The Ticket

Santorum clarifies ‘don’t ask, don’t tell’ remarks: Gays currently serving would be ‘grandfathered’ in

Chris Moody, Yahoo News
The Ticket

ORLANDO, Fla. -- Former Pennsylvania Sen. Rick Santorum clarified his answer to a question he fielded at Thursday's presidential debate from Stephen Hill, a gay solider serving in Iraq, who asked the candidates if they would reinstate the policy that restricts service members from discussing their sexual orientation. Santorum said he would allow gays currently serving to be "grandfathered" in if the policy is reinstated.

When the video with the soldier's question played in the debate hall, a few in the audience were heard booing him--though others in the audience told the booers to hush. In his reply, Santorum reaffirmed his call for putting the "don't ask, don't tell" policy back in place.

"I would say any type of sexual activity has absolutely no place in the military," Santorum said. "The fact they are making a point to include it as a provision within the military that we are going to recognize a group of people and give them a special privilege to, and removing don't ask don't tell. I think tries to inject social policy into the military."

The Dept. of Defense officially stopped enforcing the Clinton-era policy earlier this week.

Santorum added that he wouldn't force people such as Hill to resign. That position would effectively mean that those who made their sexual orientation known from Sept. 2011 to the day Santorum would reinstate Don's Ask, Don't Tell could continue serving openly in the military. Santorum said that giving gays and lesbians the option to come out was "detrimental" to them because it would make sexual preference "an issue in the military."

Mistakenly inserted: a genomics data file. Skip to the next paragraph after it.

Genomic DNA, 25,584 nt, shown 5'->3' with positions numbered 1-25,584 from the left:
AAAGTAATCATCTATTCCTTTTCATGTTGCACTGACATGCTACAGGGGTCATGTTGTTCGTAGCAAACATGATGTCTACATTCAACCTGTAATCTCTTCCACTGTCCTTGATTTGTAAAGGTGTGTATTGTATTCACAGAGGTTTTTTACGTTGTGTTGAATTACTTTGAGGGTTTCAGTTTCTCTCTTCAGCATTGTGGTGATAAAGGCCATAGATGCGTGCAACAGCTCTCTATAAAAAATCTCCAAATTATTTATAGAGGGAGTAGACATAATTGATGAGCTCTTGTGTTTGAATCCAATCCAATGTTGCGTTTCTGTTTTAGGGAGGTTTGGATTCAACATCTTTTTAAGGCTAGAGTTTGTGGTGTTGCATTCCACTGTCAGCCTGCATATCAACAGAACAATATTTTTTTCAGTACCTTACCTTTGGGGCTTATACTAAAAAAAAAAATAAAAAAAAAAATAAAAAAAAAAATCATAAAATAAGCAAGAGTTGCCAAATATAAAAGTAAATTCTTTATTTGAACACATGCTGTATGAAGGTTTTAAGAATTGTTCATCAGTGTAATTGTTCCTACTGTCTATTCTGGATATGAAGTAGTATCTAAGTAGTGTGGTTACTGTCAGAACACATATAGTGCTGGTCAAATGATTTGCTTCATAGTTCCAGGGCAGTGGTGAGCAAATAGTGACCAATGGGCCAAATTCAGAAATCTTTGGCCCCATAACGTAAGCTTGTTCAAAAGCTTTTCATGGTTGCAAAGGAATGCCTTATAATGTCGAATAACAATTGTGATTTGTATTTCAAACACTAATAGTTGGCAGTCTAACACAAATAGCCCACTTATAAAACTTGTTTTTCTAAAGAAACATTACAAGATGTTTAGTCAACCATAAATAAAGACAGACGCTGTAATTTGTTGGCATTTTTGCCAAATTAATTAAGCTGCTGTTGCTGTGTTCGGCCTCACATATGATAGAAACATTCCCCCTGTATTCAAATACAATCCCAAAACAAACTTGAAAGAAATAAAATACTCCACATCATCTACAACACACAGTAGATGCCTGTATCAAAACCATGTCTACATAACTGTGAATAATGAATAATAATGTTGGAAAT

"I'd grandfather in people who, because of the policy, you know, came out," Santorum said in an interview after the debate. "It's not their fault that we executed a policy that I think was detrimental to everyone, including them, in my opinion. Because sex, sexual preference should not be an issue in the military. And not something that is demonstrated in any shape or form within the military. It just shows how much our culture has changed that this is even a subject to be debated within the military."

Asked about the few members of the audience who booed Hill's question, Santorum said he couldn't hear their response from the stage.

"I didn't hear the boos," Santorum said. "So I can't make anything from something I didn't hear."

You can watch a video of Santorum's response below:

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